Firebox is similar drum construction, 13" diameter by 21" long

Port connecting them is 6"x11" or so oval, properly located at very top of FB and bottom of CC, at end of the CC opposite the stack

Stack is 3" x 30".

Air damper is a 8" round pinwheel, area about 19 sq in.

No coal grate as I I was running out of time and wanted to see how the darn thing would fire and add one if it seemed necessary.

The CC has serious leakage problems that I hope I can improve on but doubt I can completely eliminate, so I am hoping the problem is in the FB!

Splits vary but are typically 3" to 4" x 14" or half that long. I am proud owner of the worlds most dangerous log splitter so I can make any size necessary, if that were the problem.

I usually use just wood finely split to start but have been using a bit of charcoal to speed up the start with this smoker.


Last edited by kylemorley on Mon Jul 11 16 9:44 am; edited 1 time in total
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Smokin Mike
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PostPosted: Mon Jul 11 16 6:14 am    Post subject: Reply with quote

I'll let k.a.m. and some of the others work their magic but I don't know how in the heck you can get any exhaust out of a 2" pipe.... I don't care how long or short it is.

I put a 3-3/4" x 18" stack (It's 4" tubing) on my 30 gallon New Braunfels cooker and it runs like a champ.
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kylemorley
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PostPosted: Mon Jul 11 16 9:42 am    Post subject: Reply with quote

Whoops, I meant to say 3" stack.
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k.a.m.
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PostPosted: Mon Jul 11 16 7:06 pm    Post subject: Reply with quote

Here is a link to your numbers as specified.
Link to BBQ Pit Calculator
The exhaust if it is a true 3" ID only need be 20" tall.
Your 6" x 11" opening into the firebox yields roughly 60 Sq. in.
You only need 22 Sq. in.
Things I would do to help calm down the cooker.
Reduce the exhaust height to 20".
Close off the bottom of the oval hole by about 1/3 to get closer to 22 Sq. in.
Place a small coal grate in the firebox even if it only allows 1" air clearance.

Starting the cooker: Use 1 chimney of lit charcoal when white hot put in firebox if its a top load then add 1 split. Allow the cooker to heat up and peak then make a note of the temp. Monitor the drop watching the coal base every 15 minutes. What you are looking for is how low the cooker gets when the coal base drops to about 1/2 of what you started with wood included. Once you reach this add a split and monitor what it does. Some adjustments here will probably be needed but those are up to you I am just suggesting a method I use.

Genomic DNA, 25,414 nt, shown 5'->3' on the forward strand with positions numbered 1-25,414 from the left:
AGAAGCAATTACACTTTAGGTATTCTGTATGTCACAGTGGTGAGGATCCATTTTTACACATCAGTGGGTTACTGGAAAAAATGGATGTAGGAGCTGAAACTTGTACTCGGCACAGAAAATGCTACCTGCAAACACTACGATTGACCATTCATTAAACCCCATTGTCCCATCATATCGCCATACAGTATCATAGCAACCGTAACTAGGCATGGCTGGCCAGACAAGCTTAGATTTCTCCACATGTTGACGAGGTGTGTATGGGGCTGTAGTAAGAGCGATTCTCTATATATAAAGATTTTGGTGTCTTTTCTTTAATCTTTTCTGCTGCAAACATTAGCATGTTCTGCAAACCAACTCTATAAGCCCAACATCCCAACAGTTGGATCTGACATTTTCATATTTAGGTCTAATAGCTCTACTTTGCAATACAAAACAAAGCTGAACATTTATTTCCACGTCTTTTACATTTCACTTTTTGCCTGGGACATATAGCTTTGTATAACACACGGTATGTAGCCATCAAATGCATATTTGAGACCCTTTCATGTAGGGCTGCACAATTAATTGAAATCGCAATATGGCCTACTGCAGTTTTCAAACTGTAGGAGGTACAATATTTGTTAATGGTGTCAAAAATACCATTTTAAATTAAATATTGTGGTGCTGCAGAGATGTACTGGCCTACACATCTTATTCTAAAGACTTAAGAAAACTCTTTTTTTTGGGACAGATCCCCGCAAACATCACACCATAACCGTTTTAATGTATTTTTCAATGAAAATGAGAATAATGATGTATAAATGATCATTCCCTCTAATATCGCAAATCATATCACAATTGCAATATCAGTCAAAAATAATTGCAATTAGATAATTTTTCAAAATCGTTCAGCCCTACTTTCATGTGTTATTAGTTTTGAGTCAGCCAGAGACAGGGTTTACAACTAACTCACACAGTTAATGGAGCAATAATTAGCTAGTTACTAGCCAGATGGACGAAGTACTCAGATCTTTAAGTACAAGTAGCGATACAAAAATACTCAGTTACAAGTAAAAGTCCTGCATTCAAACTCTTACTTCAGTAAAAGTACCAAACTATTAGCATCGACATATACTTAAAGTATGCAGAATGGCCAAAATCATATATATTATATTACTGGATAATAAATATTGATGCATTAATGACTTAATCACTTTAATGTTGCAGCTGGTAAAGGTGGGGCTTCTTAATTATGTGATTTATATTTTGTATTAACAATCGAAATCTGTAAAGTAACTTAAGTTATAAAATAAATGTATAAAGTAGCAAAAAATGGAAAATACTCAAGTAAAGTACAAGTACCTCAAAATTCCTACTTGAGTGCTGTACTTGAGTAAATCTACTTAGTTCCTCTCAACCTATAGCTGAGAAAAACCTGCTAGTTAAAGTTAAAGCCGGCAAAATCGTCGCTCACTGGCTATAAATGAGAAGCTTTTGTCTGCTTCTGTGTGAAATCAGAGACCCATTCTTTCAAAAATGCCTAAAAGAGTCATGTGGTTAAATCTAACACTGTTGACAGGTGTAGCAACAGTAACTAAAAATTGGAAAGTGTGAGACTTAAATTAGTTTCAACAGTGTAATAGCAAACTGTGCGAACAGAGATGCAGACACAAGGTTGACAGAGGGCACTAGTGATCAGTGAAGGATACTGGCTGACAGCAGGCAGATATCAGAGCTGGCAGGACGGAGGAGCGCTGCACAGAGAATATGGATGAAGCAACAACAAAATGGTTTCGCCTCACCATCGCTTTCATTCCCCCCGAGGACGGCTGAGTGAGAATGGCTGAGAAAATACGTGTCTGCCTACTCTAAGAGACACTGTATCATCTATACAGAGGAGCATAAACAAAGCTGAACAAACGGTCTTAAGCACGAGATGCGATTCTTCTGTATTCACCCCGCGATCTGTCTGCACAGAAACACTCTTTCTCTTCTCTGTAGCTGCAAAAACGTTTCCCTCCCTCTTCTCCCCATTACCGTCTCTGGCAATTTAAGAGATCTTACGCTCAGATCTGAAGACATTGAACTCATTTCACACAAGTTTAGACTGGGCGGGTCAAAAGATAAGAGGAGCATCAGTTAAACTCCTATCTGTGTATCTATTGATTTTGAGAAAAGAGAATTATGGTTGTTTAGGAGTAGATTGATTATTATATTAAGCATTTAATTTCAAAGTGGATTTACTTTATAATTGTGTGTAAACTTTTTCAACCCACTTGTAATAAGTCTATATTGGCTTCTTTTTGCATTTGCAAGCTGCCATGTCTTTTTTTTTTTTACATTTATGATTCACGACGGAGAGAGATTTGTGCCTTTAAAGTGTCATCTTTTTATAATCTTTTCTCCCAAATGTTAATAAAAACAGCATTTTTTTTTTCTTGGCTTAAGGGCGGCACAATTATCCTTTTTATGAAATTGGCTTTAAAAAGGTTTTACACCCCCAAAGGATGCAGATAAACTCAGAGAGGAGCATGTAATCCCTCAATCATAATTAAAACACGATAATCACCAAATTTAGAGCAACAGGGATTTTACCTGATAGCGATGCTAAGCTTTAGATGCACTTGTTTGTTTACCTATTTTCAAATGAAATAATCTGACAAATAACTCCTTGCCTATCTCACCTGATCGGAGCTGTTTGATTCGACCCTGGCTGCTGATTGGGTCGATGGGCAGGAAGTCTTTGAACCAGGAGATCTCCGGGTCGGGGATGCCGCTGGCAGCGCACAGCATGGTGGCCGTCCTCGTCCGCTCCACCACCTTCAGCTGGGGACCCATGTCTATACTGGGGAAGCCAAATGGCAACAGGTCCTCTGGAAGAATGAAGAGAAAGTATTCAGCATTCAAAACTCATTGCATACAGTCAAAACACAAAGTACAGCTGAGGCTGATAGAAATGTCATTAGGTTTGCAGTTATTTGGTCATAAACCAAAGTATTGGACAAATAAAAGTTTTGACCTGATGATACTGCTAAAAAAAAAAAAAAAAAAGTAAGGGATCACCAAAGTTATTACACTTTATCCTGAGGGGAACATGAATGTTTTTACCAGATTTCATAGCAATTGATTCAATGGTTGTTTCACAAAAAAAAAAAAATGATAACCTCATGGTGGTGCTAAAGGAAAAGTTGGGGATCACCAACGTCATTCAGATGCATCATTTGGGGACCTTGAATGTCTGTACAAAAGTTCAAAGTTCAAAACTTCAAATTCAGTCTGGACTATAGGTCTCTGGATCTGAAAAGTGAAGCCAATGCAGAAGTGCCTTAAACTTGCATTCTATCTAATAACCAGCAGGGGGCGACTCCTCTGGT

What we are doing here is learning the cooker and fire management once you get a handle on this you can run the cooker and let it work for you.

It will take an unusually small fire to run this cooker because of its size and replenishing the coal base using lit charcoal no wood during a cycle on long cooks is common because you cannot maintain a small wood fire only in a cooker this size without having temps everywhere and very hot to do so.
I hope this helps. Very Happy
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kylemorley
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PostPosted: Thu Jul 14 16 3:44 am    Post subject: Reply with quote

I shortened the stack, blocked off part of the opening to pretty close to 22 sq in, and made a coal grate. The difference is quite stunning - the smoker is much better behaved and burns less fuel.

k.a.m. wrote:
Here is a link to your numbers as specified.
Link to BBQ Pit Calculator
The exhaust if it is a true 3" ID only need be 20" tall.
Your 6" x 11" opening into the firebox yields roughly 60 Sq. in.
You only need 22 Sq. in.
Things I would do to help calm down the cooker.
Reduce the exhaust height to 20".
Close off the bottom of the oval hole by about 1/3 to get closer to 22 Sq. in.
Place a small coal grate in the firebox even if it only allows 1" air clearance.

Starting the cooker: Use 1 chimney of lit charcoal when white hot put in firebox if its a top load then add 1 split. Allow the cooker to heat up and peak then make a note of the temp. Monitor the drop watching the coal base every 15 minutes. What you are looking for is how low the cooker gets when the coal base drops to about 1/2 of what you started with wood included. Once you reach this add a split and monitor what it does. Some adjustments here will probably be needed but those are up to you I am just suggesting a method I use.

What we are doing here is learning the cooker and fire management once you get a handle on this you can run the cooker and let it work for you.

It will take an unusually small fire to run this cooker because of its size and replenishing the coal base using lit charcoal no wood during a cycle on long cooks is common because you cannot maintain a small wood fire only in a cooker this size without having temps everywhere and very hot to do so.
I hope this helps. Very Happy
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k.a.m.
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Joined: 12 Dec 2007
Posts: 26012
Location: Southeast Texas.

PostPosted: Thu Jul 14 16 3:58 am    Post subject: Reply with quote

I am glad your cooker is working better. Very Happy